In a basement below a cafeteria, researchers and scientists gather in what is the Intermountain Herbarium. It is a little used Utah State University campus resource that serves an important purpose.
“It’s essentially a museum of plant specimens," said Paul Wolf, director of the herbarium. "In the same way as an archeological museum or an animal museum contains specimens, exactly the same with an herbarium.”
The herbarium is used by scientists to help address a common problem: misidentification of the plant they are trying to study. Plant identification books and microscopes are on hand at the herbarium which houses plant specimens used by researchers to prove that they are studying the right plant. Learning how to properly care for and preserve plants is a must. That’s why eight plant scientists from Utah State University are here today.
Spring flowers are carefully sandwiched into a plant press with layers of cardboard and blotter paper. They are then laid on a drying rack, where fans help dehydrate the flowers.
“Ideally you’ll get something that’s flowering or fruiting in some way. Try to have them laid out as neatly as possible,” said Sylvia Kinosian, a graduate researcher at USU. “If you have multiple leaves, make sure you’re pressing some with the top of the leaf up and some with the bottom of the leaf up. They can have different characters on the two leaf sides. Somehow you can get the flowers to lay flat, and have one up and one down, that’s another good thing to have.”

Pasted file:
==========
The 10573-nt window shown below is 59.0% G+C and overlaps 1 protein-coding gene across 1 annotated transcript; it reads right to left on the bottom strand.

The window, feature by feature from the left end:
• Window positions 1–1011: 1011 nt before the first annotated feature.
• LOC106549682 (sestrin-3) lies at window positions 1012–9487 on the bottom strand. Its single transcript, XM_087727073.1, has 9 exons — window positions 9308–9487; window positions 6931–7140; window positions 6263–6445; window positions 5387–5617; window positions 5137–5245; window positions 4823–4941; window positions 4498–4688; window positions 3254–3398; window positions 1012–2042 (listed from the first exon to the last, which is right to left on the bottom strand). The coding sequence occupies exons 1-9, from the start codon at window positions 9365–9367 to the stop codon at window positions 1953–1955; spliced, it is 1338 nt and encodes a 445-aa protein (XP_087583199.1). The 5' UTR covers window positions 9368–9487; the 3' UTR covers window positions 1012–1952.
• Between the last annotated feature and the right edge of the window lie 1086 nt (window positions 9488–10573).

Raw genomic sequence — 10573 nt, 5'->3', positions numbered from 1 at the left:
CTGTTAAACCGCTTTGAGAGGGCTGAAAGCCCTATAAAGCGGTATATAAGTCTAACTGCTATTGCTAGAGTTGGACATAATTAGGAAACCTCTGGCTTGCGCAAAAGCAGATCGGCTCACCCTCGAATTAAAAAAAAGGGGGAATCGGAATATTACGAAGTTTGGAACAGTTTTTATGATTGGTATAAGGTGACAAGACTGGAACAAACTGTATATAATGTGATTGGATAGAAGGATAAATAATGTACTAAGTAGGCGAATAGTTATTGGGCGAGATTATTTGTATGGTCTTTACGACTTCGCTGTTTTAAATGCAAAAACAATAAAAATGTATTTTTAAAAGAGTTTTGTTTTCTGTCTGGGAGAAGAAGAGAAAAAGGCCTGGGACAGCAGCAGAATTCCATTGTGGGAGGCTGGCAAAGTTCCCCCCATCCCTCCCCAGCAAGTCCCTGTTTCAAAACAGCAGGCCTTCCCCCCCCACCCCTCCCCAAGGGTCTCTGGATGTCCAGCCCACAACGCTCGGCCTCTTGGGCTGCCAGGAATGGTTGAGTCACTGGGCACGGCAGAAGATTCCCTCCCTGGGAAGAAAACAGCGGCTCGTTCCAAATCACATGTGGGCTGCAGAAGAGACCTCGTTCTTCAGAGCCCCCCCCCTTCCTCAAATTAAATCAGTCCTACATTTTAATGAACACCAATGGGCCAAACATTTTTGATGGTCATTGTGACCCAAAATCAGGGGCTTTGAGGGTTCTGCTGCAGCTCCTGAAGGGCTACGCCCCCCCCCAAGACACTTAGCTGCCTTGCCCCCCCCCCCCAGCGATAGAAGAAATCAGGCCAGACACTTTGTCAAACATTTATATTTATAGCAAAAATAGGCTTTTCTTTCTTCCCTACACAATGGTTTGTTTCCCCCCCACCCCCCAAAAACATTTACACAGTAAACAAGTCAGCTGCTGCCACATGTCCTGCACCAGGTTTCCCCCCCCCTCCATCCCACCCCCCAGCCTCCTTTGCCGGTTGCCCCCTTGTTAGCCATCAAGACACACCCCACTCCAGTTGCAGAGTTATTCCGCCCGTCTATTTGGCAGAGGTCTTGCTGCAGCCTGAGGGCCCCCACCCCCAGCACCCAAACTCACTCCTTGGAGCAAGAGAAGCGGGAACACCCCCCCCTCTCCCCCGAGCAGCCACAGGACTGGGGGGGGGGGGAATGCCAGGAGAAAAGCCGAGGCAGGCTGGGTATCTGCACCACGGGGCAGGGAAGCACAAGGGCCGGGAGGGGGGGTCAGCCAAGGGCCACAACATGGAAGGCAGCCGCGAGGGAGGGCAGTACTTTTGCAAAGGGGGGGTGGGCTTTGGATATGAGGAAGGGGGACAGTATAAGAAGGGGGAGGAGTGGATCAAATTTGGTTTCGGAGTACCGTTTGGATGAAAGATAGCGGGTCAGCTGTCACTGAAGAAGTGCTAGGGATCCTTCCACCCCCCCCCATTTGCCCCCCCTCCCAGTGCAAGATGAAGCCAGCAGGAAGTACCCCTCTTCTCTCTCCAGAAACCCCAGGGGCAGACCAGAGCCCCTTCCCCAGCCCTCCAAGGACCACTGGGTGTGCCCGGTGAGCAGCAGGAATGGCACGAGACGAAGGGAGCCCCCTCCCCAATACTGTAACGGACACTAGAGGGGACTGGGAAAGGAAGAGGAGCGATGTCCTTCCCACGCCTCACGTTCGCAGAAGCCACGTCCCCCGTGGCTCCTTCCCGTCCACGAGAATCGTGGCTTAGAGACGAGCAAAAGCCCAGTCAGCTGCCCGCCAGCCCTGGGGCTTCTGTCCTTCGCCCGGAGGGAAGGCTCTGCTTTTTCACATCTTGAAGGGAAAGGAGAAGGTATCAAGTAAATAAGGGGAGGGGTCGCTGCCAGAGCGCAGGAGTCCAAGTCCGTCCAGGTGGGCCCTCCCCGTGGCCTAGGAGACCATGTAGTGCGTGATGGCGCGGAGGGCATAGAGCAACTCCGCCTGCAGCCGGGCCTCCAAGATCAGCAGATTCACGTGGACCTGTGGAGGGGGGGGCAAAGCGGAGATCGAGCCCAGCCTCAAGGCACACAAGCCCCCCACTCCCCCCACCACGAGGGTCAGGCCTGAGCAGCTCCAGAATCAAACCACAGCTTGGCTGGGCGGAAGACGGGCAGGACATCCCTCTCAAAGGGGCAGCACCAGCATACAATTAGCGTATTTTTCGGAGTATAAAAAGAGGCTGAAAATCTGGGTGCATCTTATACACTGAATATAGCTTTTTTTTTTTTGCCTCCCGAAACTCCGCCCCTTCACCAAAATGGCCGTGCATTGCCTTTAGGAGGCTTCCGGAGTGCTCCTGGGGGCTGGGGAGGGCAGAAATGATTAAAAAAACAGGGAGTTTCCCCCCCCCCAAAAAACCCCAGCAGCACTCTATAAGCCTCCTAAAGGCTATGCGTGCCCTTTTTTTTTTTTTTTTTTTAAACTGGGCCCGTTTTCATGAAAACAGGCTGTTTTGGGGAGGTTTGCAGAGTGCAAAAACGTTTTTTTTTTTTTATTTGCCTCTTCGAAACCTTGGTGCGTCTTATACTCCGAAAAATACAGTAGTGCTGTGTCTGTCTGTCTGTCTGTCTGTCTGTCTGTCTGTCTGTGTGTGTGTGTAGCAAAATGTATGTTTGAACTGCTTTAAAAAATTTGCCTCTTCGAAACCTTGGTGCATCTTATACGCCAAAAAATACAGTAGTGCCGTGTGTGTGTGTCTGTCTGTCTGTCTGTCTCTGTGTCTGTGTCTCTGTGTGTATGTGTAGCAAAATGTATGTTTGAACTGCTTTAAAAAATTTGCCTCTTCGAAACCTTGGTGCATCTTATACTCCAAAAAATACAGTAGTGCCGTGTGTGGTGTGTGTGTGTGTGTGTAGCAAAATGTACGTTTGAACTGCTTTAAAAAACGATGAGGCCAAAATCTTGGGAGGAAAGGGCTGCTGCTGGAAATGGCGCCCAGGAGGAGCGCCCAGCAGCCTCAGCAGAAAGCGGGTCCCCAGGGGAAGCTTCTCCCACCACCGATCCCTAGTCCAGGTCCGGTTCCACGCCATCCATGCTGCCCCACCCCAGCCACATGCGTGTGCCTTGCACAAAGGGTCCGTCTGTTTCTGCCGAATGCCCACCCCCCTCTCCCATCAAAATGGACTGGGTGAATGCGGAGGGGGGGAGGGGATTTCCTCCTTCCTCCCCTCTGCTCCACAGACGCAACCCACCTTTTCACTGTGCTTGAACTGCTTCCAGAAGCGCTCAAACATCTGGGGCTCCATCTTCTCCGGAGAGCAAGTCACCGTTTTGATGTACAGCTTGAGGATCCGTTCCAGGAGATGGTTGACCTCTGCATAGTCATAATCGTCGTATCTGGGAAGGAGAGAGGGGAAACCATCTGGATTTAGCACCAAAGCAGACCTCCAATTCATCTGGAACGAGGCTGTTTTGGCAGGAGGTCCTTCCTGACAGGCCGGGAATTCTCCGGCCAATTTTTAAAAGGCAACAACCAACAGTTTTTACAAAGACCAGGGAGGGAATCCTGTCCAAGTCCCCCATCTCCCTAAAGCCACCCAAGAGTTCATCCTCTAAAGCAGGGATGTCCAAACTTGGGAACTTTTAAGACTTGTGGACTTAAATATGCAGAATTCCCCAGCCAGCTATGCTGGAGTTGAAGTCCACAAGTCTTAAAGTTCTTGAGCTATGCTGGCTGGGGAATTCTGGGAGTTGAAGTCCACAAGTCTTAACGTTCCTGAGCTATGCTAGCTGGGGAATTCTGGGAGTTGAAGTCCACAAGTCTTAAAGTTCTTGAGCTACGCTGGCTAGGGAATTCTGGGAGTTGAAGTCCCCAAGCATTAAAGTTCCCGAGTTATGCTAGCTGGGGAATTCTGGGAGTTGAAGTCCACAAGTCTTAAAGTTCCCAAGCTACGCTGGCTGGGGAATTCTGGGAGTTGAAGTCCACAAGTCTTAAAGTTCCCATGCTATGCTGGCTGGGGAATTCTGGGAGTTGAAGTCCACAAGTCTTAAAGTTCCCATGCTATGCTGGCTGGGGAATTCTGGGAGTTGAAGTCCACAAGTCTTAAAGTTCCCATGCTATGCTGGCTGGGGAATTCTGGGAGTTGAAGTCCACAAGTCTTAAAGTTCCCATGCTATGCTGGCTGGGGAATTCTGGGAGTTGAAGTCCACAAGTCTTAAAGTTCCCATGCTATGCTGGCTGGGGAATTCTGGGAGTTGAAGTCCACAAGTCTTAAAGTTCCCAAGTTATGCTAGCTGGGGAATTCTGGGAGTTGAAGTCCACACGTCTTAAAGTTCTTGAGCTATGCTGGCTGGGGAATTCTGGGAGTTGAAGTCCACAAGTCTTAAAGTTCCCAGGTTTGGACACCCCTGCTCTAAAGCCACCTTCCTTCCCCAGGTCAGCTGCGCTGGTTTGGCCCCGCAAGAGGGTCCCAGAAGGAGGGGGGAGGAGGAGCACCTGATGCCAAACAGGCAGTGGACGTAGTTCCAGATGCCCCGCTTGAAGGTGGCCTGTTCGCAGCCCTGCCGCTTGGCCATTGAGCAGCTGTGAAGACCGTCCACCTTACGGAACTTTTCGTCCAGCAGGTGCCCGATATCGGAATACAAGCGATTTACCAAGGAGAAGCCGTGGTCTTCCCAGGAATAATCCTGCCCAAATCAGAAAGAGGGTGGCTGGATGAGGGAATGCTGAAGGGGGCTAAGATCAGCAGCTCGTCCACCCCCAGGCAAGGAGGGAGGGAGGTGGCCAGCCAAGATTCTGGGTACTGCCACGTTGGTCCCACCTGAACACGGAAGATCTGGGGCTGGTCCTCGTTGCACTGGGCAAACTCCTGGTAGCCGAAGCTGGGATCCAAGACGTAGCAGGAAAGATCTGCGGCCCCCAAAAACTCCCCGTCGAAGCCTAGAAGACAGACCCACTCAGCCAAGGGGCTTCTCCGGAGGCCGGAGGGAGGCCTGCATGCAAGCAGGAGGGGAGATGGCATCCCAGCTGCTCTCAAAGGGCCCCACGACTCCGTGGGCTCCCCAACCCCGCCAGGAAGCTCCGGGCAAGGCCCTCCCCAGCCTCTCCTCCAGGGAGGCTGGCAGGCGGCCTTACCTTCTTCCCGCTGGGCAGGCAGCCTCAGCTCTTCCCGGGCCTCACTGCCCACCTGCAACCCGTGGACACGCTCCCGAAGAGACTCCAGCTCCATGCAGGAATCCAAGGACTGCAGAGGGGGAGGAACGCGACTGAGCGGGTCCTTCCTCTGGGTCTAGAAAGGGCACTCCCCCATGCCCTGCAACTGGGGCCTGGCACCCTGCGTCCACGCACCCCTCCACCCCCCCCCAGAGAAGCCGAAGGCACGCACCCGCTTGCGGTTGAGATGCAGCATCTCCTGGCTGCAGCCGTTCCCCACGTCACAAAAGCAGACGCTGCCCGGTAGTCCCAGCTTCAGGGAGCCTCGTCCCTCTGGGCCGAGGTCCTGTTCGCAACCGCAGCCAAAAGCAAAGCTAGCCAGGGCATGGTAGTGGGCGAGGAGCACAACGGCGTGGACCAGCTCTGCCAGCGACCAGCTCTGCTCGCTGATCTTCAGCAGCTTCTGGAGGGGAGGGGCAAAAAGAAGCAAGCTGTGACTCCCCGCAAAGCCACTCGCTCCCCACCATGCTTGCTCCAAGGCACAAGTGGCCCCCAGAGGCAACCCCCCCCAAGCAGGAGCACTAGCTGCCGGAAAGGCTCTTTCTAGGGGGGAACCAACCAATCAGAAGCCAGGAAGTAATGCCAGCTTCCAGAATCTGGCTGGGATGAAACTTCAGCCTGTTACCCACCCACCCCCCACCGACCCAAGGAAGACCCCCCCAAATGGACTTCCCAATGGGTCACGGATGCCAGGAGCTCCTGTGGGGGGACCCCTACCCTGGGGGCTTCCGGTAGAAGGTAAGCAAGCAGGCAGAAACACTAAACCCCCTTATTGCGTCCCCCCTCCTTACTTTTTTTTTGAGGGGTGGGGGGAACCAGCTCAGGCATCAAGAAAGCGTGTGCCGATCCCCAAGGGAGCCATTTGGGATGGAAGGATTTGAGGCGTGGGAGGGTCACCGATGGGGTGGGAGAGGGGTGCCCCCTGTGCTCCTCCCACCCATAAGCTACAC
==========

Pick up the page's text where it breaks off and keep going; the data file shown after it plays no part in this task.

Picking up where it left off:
In our arid Utah climate, plant specimens are quick to dry as long as they have good air circulation. After the plants are dried, they are glued on acid-free paper and carefully labeled and organized. If you’re interested in seeing plant specimens close up, the Intermountain Herbarium is open weekdays from 8:00 a.m. to 5:00 p.m. They have other workshops open to the public.
“We run various citizen workshops and events," said Wolf. "We try to post them as regularly as possible on our website. The collections manager runs several field excursions identifying spring plants."